Concurrency & Long running requests: Sinatra, EventMachine, fibers and Node

The problem – long running requests with blocking IO

Recently, I’ve been working on an alternative view onto Google Analytics data. This presents some challenges:

  1. Calls to the Google Analytics API vary but some can take over 10s.
  2. At this point I only have a single VPS instance which runs various ruby and wordpress instances and has limited memory and db connections

Problem 1, long running API requests (yes 10s is long) normally means that a process is tied up (blocking) waiting for a reply for 10s.

Problem 2, the single VPS instance has limited resources. Memory wise, I cannot have many processes running each using up a chunk of mememory.

1 + 2 = crappy performance, when there are multiple concurrent users the limited number of processes available to service the users requests may be tied up waiting for replies from Google.

The solution – get more concurrency from a process

Solution: get more concurrency from a limited number of processes. I can think of two solutions in the Ruby world:

A) Use JRuby which has native rather than cooperative threads
B) Use EventMachine and non-blocking async http requests.

Like node.js, eventmachine implements the reactor pattern – essentially requests cooperate by giving back control to the reactor when they themselves are blocking on something e.g. an http API call.

Solution A, use JRuby is reasonable but has some drawbacks. In theory a single JRuby process can concurrently handle 100s of concurrent requests, processing each in it’s own native thread. However, in practice we still need to be careful about non-reenterant code, particularly in gems and extensions we depend upon.

Solution B, initially appears more complex but is perhaps more predicatable. We’re explicitly recognising the blocking API calls issue and making it a 1st class issue for our system. Whilst I don’t like to make things more complex than they need be, often it’s better to recognise a fundemental issue and address it explictly.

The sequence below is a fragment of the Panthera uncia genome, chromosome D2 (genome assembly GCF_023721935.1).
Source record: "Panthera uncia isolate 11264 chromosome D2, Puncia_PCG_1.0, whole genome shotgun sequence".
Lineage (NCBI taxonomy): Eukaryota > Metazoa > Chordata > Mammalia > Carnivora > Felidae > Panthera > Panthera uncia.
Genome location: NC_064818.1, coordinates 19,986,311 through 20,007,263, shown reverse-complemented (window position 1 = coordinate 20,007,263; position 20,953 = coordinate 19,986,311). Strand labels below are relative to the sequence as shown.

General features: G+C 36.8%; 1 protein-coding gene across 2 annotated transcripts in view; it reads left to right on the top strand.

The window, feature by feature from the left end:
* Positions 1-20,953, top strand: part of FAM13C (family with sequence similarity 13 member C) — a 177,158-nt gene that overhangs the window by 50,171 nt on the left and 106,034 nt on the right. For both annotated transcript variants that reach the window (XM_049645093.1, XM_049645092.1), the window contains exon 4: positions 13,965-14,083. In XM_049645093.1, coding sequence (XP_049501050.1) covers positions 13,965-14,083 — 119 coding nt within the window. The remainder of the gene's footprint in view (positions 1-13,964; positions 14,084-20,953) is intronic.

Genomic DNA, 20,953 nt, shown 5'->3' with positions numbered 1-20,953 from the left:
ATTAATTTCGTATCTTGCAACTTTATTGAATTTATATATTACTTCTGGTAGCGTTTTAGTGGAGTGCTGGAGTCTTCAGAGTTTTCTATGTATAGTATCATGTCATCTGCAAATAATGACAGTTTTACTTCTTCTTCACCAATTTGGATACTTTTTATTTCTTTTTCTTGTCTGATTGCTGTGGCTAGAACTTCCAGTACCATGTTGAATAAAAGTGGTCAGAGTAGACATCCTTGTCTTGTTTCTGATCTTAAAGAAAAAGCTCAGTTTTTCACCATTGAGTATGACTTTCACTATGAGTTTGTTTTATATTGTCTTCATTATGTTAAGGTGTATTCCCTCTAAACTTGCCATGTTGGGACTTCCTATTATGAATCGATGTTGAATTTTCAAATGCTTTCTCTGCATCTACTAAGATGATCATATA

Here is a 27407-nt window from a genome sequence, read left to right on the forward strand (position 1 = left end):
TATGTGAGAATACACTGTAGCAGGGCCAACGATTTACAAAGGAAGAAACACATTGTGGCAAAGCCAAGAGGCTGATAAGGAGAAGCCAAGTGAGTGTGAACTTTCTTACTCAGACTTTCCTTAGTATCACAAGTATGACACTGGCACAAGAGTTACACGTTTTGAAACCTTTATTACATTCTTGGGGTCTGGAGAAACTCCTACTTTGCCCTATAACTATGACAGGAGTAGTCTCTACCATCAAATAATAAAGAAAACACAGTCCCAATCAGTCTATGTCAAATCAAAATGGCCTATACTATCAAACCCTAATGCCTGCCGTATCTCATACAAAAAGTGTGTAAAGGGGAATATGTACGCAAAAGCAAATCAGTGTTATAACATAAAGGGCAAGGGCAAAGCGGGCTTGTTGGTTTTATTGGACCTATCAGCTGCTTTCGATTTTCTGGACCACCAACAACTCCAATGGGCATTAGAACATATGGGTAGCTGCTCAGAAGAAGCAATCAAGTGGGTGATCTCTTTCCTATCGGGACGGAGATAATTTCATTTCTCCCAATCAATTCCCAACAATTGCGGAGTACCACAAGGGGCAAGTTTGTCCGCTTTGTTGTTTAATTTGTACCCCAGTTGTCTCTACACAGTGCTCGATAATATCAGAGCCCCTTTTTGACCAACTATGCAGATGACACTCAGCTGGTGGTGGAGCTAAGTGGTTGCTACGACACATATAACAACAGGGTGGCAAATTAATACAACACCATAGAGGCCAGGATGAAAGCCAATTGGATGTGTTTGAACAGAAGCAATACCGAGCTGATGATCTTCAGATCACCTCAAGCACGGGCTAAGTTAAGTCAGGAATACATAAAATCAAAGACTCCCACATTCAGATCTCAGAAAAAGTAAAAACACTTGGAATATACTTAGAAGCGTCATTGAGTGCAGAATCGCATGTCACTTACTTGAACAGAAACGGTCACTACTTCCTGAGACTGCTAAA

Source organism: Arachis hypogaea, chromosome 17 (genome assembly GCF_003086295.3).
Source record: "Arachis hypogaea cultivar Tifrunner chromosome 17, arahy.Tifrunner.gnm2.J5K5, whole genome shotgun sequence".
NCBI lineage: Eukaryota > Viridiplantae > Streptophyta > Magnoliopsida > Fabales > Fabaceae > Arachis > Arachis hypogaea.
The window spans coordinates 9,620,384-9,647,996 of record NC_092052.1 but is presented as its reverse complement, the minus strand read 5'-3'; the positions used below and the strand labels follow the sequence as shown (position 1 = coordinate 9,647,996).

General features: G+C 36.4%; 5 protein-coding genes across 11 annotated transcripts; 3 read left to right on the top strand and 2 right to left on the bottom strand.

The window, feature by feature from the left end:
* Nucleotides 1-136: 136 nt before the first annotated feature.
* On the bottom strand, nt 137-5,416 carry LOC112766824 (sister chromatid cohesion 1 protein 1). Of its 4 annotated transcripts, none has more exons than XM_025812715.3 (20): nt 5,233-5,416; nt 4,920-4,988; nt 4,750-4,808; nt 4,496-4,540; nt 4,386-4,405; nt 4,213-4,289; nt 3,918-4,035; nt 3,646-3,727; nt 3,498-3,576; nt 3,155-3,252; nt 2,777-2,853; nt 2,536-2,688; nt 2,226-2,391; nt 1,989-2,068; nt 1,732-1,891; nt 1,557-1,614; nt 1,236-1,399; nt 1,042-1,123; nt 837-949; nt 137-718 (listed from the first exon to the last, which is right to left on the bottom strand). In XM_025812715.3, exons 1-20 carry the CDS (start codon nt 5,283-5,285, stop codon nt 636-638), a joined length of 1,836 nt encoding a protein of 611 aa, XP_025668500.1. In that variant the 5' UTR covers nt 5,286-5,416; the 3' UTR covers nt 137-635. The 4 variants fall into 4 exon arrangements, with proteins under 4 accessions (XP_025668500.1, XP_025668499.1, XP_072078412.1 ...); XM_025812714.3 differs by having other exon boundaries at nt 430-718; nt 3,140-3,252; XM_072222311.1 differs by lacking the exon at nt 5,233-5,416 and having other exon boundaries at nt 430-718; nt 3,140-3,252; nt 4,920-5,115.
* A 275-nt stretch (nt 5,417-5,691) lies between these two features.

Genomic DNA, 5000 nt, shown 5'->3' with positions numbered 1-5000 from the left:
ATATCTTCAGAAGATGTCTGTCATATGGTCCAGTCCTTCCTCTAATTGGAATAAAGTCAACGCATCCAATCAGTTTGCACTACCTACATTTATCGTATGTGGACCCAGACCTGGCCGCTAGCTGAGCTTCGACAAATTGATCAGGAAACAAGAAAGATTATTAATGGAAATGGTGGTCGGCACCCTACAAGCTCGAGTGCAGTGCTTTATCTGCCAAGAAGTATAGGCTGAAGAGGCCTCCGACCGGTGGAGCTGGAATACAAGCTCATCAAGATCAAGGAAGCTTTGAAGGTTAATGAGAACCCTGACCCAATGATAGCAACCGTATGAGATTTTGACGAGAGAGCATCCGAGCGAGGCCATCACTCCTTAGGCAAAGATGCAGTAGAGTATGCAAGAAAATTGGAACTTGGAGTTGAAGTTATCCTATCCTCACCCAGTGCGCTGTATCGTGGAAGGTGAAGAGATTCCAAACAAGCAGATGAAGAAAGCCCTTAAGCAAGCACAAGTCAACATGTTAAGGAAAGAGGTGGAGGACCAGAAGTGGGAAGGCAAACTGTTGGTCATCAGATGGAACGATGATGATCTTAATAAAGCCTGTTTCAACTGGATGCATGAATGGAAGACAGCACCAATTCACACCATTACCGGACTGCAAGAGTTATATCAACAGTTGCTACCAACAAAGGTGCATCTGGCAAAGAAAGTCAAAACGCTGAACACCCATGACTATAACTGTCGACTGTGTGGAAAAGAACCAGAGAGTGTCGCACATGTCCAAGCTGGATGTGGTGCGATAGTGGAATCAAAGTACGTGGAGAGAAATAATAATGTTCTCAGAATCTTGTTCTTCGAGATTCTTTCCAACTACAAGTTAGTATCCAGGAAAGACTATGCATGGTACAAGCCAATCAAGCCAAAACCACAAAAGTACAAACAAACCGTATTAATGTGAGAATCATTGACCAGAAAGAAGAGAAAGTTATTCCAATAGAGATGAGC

How evented/async approach works

So how does B work:

  1. server receives a request from browser
  2. server “queues” the request in EventMachine’s reactor
  3. EventMachine’s reactor gets back control from whatever was running and pulls the next event from its reactor queue and executes it
  4. our app gets control from the reactor and starts processing the request
  5. our app makes a http request to Google Analytics API using an async library (em-http) and provides a callback to be executed when a reply is received; control returns to EventMachine’s reactor
  6. the EM reactor pulls the next event from its queue and executes it
  7. our earlier http API call (from 5) returns and the callback get’s queued on the EM reactor
  8. the currently executing event finishes, returning control to EM
  9. EM picks up the callback (from 7) which processes the results of the API query, builds a response and sends it to the browser. The HTTP request is finished
  10. So where’s the pain? Well async code with callbacks can quickly get messy, especially if there are callbacks nested within callbacks, nested within callbacks… and then an exceptional condition occurs. It is possible to structure code as sets of actions, where the callback code just links actions together, handling the flow of control between them. However, it’d be nicer if we could just write code that looks like normal sync server code. Ruby (1.9) Fibers and Sinatra-synchrony to the rescue…

    Fibers – explicit cooperation